Cable-system valuations got another shot in the arm last Thursday, when Charter Communications Inc. said it has reached a definitive agreement to sell its roughly 25,500-subscriber Port Orchard, Wash., system to WaveDivision Holdings Inc. for about $91 million, or $3,600 per subscriber.
WaveDivision is headed by former Millennium Digital Media executive Steve Weed. In March, WaveDivision purchased systems in Washington state with 22,000 subscribers from Northland Communications Inc. for about $40 million.
WaveDivision is backed by New York private-equity firm Sandler Capital Management.
With the Charter deal, WaveDivision has a total of about 52,000 subscribers.
More sales ahead?
According to a press release, the Port Orchard system has 12,900 digital-cable customers and 11,000 cable-modem customers. The deal is expected to close by the end of the year.
Denver-based cable investment banker Daniels & Associates represented Charter in the transaction.
Last year, Charter had identified several geographically nonstrategic systems for sale, with about 600,000 subscribers. In a press release, Charter said that Port Orchard is one of those systems.
Though Charter hasn't identified its other systems for sale, sources familiar with the matter have said that its Miami Beach, Fla., system — with about 50,000 subscribers — is on the block, and at least three private-equity firms have expressed interest.
Charter also may exchange some nonstrategic properties as part of a three-way deal involving chairman Paul Allen and Comcast Corp. Comcast has put rights for its stake in a Charter subsidiary, which it can compel Allen to buy for $725 million.
Comcast and Allen are negotiating a deal through which Comcast would put the membership units to Allen and, in a simultaneous transaction, Allen would pay Charter $725 million for certain cable systems, and then transfer them to Comcast.
It is expected that Charter will contribute systems in New England and Texas as part of the three-way deal.
Comcast has acknowledged that it is in negotiations with Allen regarding the put arrangement, and had extended the deal until May 30.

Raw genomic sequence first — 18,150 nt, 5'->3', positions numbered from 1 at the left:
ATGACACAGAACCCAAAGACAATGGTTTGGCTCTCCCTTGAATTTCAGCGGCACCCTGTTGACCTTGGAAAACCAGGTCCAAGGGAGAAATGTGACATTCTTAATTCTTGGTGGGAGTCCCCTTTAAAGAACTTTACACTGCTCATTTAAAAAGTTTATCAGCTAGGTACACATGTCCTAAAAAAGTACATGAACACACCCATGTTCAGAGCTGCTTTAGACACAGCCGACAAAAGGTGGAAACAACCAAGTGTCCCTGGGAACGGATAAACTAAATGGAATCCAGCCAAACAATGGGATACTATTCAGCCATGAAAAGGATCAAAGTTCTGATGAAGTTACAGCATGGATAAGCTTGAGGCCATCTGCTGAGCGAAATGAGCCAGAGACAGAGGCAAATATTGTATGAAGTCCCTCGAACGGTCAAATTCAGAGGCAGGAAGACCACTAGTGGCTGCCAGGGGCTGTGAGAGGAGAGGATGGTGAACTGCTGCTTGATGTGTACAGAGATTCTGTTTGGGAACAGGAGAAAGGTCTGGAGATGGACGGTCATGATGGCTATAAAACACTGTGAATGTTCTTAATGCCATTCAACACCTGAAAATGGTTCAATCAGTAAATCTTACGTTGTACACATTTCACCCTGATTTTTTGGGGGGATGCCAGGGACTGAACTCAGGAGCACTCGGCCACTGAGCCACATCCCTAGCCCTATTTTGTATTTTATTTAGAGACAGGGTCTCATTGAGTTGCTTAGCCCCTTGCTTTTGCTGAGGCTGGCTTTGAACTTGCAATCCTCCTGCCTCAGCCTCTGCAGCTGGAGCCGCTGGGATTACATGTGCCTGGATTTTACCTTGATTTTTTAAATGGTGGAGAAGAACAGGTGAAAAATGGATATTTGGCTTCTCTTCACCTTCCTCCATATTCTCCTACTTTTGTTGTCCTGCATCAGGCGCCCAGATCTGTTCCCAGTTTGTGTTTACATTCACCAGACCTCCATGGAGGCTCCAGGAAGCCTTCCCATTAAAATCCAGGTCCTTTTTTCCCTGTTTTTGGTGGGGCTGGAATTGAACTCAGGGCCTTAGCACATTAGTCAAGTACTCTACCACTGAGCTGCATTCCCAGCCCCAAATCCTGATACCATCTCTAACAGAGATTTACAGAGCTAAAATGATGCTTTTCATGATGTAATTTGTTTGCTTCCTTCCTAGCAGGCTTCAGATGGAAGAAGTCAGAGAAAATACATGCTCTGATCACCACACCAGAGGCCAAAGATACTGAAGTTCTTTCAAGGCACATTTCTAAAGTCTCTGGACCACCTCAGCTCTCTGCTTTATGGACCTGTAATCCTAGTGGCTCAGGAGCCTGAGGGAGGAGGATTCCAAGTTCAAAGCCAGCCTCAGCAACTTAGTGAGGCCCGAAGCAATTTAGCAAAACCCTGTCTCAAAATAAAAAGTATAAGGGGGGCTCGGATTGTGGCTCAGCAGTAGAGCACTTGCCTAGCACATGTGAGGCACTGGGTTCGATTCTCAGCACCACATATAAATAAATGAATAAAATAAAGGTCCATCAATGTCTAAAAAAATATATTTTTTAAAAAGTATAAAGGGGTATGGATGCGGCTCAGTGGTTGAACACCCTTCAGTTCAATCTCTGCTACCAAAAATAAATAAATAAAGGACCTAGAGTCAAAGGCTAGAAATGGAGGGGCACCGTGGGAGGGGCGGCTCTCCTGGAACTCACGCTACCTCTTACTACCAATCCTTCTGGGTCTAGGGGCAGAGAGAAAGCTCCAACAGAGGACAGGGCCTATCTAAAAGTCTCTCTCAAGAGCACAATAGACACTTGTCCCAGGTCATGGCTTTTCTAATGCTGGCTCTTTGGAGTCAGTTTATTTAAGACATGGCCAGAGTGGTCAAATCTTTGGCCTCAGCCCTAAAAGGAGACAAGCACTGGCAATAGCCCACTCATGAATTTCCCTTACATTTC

Though Comcast declined to comment, a person familiar with both companies said the negotiations would be extended for up to six months.
While it is not connected to the Comcast/Allen puts, the Port Orchard sale could bode well for Charter in that deal.
The Port Orchard deal, valued at about $3,600 per subscriber, could mean that Charter would have to transfer fewer systems for the money.
While $3,600 per subscriber is far from the industry high valuation of $5,700 per customer in 2000 — according to Kagan Media — it is at the high-end of recent deals.
Daniels & Associates president Brian Deevy said the deal was encouraging because it shows that private equity groups are willing to pay strong prices for well-built systems.
"We've said all along that there are a lot of people in private equity that see the upside and the advantages of high-speed data and digital," Deevy said. "This is clearly good news for Charter, good news for Steve Weed and good news for the guys that are watching the industry."
Simmons led off
Last year, the cable industry got a brief boost after Patriot Media & Communications — headed by former Simmons Communications founder Steve Simmons — announced it would purchase RCN Corp.'s Princeton, N.J., cable systems for $245 million. Including upgrade costs, that deal — which closed in February — was also valued at about $3,600 per subscriber.
In February, Shaw Communications Inc. sold its Houston-area systems with about 27,000 customers to Cequel III, the St. Louis investment group headed by former Charter CEO Jerry Kent, for $85 million. Shaw sold its Florida systems with about 44,000 subscribers to TWEAN Subsidiary LLC, a partnership managed by Advance/Newhouse Communications, at the same time for about $112 million.
DH Capital Inc. principal Joe Duggan — who represented Weed in the Northland deal but not on the Charter transaction — said that the industry shouldn't read too much into the sale.
"I'm not sure valuations are climbing," Duggan said. "These deals just didn't get done. I wouldn't call this a bellwether. This thing [Port Orchard] was worth $3,600 [per subscriber]."
Duggan added that Port Orchard, a suburb of Seattle, has strong demographics and a high median household income, which makes it worth the price.
According to 2000 U.S. Census data, Kitsap County — where Port Orchard is located — has a median household income of $46,840, compared to $42,490 for the state of Washington and $41,994 for the entire country.
Even though Port Orchard has a high digital and data penetration — about 50% for digital and 43% for cable modems — Weed said he believes there is more room for growth.
For example, Charter had offered only one data product. Weed plans to make several tiers of service available.
"Our model is to have a product that will compete with dial-up," Weed said. "In our previous system, when we launched a multiple speed service we doubled our sell-in rate."
He added that because Port Orchard has already been upgraded to 750-Megahertz capacity, it lends itself to a subscription video-on-demand service in the future. However, telephony services are not on the drawing board for now.
"That [telephony] doesn't make the short list," Weed said.
Since his last purchase, Weed also has assembled a management team, hiring former Summitt Communications executives Steve Friedman (chief operating officer); Angela Higham (director of marketing); and Dave Dein (vice president of broadband deployment). Weed said that WaveDivision has about 55 employees, which should double after the Charter deal is closed.
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